But that timeline weakens the Nunes case for bias rather than strengthening it. Between the original application and the Rosenstein renewal, the Page surveillance was renewed two other times, for a total of four approvals altogether (and public reports say that there were four separate judges who did the reviewing—suggesting that four independent reviews validated the FBI’s investigation). But these renewals mean that it is utterly implausible (if not borderline impossible) for the renewal that Rosenstein approved to be reliant on the Steele memorandum.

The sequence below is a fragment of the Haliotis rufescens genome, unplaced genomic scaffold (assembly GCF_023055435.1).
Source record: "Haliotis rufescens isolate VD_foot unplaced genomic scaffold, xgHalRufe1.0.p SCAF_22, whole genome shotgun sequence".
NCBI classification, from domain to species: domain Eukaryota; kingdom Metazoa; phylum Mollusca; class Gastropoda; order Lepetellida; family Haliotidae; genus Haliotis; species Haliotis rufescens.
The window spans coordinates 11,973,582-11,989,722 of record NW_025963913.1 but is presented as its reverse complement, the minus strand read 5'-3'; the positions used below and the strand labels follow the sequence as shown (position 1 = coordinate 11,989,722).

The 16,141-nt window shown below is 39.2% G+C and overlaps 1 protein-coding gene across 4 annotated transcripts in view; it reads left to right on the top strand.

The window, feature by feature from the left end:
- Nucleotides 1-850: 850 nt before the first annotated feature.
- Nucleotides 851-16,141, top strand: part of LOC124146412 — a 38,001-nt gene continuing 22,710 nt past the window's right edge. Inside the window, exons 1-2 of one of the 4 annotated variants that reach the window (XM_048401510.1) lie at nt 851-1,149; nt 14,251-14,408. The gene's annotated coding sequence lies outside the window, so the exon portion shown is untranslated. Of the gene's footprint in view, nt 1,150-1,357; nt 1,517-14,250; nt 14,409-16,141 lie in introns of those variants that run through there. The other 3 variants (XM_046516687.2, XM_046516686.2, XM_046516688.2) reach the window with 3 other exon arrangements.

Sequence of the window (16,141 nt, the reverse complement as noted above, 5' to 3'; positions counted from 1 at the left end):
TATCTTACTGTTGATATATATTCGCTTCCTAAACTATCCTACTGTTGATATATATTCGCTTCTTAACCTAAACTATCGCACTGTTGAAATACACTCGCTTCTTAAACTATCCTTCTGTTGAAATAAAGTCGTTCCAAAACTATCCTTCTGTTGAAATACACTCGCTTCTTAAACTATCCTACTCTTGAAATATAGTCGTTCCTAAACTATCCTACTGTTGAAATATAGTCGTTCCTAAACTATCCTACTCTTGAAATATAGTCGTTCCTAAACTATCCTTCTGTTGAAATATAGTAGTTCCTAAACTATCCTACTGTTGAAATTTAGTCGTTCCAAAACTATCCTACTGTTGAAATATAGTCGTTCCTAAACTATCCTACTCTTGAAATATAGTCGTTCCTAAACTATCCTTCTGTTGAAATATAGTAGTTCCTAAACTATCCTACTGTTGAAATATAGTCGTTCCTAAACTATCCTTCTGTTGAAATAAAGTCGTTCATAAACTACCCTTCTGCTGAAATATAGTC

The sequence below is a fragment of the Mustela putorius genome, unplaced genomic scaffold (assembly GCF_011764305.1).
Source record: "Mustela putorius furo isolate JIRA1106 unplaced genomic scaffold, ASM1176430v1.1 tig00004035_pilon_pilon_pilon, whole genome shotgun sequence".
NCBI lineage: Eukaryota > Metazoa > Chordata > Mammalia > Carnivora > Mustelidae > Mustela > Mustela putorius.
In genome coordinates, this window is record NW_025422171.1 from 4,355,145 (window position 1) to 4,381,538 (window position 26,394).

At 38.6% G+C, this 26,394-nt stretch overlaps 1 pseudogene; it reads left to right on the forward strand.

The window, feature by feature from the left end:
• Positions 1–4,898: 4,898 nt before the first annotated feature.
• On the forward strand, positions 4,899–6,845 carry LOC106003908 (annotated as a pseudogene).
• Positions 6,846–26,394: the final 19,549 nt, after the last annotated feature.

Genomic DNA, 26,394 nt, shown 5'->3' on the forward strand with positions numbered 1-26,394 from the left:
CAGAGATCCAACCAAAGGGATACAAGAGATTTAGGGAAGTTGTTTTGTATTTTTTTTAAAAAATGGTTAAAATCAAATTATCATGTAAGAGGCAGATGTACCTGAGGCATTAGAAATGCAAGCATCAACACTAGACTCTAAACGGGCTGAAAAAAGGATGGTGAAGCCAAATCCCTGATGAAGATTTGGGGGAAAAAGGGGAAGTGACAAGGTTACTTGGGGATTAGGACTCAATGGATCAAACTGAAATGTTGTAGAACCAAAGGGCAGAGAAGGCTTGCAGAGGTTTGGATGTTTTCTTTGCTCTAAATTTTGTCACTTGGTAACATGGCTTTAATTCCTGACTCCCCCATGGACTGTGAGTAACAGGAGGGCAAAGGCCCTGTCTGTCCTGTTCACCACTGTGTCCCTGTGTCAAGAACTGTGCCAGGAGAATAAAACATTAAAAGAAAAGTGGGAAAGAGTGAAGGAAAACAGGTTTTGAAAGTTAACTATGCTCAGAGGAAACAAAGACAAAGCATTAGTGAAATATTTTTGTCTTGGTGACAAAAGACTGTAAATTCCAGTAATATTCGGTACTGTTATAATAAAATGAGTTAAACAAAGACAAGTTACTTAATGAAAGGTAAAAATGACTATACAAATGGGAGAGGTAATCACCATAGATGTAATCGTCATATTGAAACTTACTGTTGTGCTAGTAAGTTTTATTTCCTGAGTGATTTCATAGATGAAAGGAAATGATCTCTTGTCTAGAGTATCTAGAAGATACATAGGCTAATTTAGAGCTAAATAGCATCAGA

Here’s why: When a FISA order is obtained to conduct surveillance on an American, the FBI must get a reauthorization from the FISA court every 90 days. In seeking renewal they cannot simply recycle the original application—they must demonstrate that the surveillance has been fruitful. In other words, they need to show the judge that the surveillance has developed foreign intelligence that reaffirms the original probable cause determination and shows that their suspicions had merit and the target is acting on behalf of a foreign power. If the FBI cannot show new evidence like this, the surveillance is likely to be terminated. In other words, the fact that the FISA order was renewed means that the original “poison” of the Steele memorandum did not taint the subsequent renewals—it means that there actually is a “there there”—at least in the eyes of the renewing judges.